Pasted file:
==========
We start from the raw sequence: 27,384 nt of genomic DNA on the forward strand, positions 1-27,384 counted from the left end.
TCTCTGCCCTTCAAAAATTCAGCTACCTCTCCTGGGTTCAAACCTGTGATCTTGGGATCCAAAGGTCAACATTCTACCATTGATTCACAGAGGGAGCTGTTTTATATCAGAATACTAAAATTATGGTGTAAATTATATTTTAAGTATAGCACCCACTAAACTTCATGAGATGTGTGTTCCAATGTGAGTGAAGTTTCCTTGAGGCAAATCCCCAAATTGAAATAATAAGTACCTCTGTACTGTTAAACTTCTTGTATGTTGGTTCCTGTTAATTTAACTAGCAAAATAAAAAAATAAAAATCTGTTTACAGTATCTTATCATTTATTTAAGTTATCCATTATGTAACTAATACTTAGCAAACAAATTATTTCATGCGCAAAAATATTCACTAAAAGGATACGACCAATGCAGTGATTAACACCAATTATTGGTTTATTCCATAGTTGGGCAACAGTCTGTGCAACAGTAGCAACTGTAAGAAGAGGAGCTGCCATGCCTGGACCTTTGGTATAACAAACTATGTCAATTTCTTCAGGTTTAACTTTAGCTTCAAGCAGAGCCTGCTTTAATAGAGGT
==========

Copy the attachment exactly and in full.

We start from the raw sequence: 27,384 nt of genomic DNA on the forward strand, positions 1-27,384 counted from the left end.
TCTCTGCCCTTCAAAAATTCAGCTACCTCTCCTGGGTTCAAACCTGTGATCTTGGGATCCAAAGGTCAACATTCTACCATTGATTCACAGAGGGAGCTGTTTTATATCAGAATACTAAAATTATGGTGTAAATTATATTTTAAGTATAGCACCCACTAAACTTCATGAGATGTGTGTTCCAATGTGAGTGAAGTTTCCTTGAGGCAAATCCCCAAATTGAAATAATAAGTACCTCTGTACTGTTAAACTTCTTGTATGTTGGTTCCTGTTAATTTAACTAGCAAAATAAAAAAATAAAAATCTGTTTACAGTATCTTATCATTTATTTAAGTTATCCATTATGTAACTAATACTTAGCAAACAAATTATTTCATGCGCAAAAATATTCACTAAAAGGATACGACCAATGCAGTGATTAACACCAATTATTGGTTTATTCCATAGTTGGGCAACAGTCTGTGCAACAGTAGCAACTGTAAGAAGAGGAGCTGCCATGCCTGGACCTTTGGTATAACAAACTATGTCAATTTCTTCAGGTTTAACTTTAGCTTCAAGCAGAGCCTGCTTTAATAGAGGT